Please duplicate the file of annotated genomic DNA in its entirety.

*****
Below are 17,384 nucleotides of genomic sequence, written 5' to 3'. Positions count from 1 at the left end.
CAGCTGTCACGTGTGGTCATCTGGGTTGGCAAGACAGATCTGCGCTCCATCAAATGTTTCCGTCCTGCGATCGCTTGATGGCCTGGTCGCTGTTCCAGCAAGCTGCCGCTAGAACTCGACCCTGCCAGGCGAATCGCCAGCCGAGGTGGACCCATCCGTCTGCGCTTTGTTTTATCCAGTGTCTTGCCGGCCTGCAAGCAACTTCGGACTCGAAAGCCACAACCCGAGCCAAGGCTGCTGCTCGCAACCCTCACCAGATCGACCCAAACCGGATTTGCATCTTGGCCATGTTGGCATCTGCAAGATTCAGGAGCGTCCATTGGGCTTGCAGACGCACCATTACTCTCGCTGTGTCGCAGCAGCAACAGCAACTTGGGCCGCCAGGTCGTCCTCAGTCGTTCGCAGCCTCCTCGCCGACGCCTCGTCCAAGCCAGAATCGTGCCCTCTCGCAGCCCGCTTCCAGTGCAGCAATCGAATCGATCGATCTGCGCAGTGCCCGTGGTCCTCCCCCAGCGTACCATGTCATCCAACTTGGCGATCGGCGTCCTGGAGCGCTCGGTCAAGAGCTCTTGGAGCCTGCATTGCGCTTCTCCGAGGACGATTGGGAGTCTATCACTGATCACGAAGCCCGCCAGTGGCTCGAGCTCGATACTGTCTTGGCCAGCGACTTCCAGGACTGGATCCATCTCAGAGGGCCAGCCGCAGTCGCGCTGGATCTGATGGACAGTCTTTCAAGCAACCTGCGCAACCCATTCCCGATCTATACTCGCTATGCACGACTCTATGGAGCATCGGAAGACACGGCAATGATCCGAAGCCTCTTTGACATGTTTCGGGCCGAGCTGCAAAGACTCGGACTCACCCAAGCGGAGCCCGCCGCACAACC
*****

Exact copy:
Below are 17,384 nucleotides of genomic sequence, written 5' to 3'. Positions count from 1 at the left end.
CAGCTGTCACGTGTGGTCATCTGGGTTGGCAAGACAGATCTGCGCTCCATCAAATGTTTCCGTCCTGCGATCGCTTGATGGCCTGGTCGCTGTTCCAGCAAGCTGCCGCTAGAACTCGACCCTGCCAGGCGAATCGCCAGCCGAGGTGGACCCATCCGTCTGCGCTTTGTTTTATCCAGTGTCTTGCCGGCCTGCAAGCAACTTCGGACTCGAAAGCCACAACCCGAGCCAAGGCTGCTGCTCGCAACCCTCACCAGATCGACCCAAACCGGATTTGCATCTTGGCCATGTTGGCATCTGCAAGATTCAGGAGCGTCCATTGGGCTTGCAGACGCACCATTACTCTCGCTGTGTCGCAGCAGCAACAGCAACTTGGGCCGCCAGGTCGTCCTCAGTCGTTCGCAGCCTCCTCGCCGACGCCTCGTCCAAGCCAGAATCGTGCCCTCTCGCAGCCCGCTTCCAGTGCAGCAATCGAATCGATCGATCTGCGCAGTGCCCGTGGTCCTCCCCCAGCGTACCATGTCATCCAACTTGGCGATCGGCGTCCTGGAGCGCTCGGTCAAGAGCTCTTGGAGCCTGCATTGCGCTTCTCCGAGGACGATTGGGAGTCTATCACTGATCACGAAGCCCGCCAGTGGCTCGAGCTCGATACTGTCTTGGCCAGCGACTTCCAGGACTGGATCCATCTCAGAGGGCCAGCCGCAGTCGCGCTGGATCTGATGGACAGTCTTTCAAGCAACCTGCGCAACCCATTCCCGATCTATACTCGCTATGCACGACTCTATGGAGCATCGGAAGACACGGCAATGATCCGAAGCCTCTTTGACATGTTTCGGGCCGAGCTGCAAAGACTCGGACTCACCCAAGCGGAGCCCGCCGCACAACC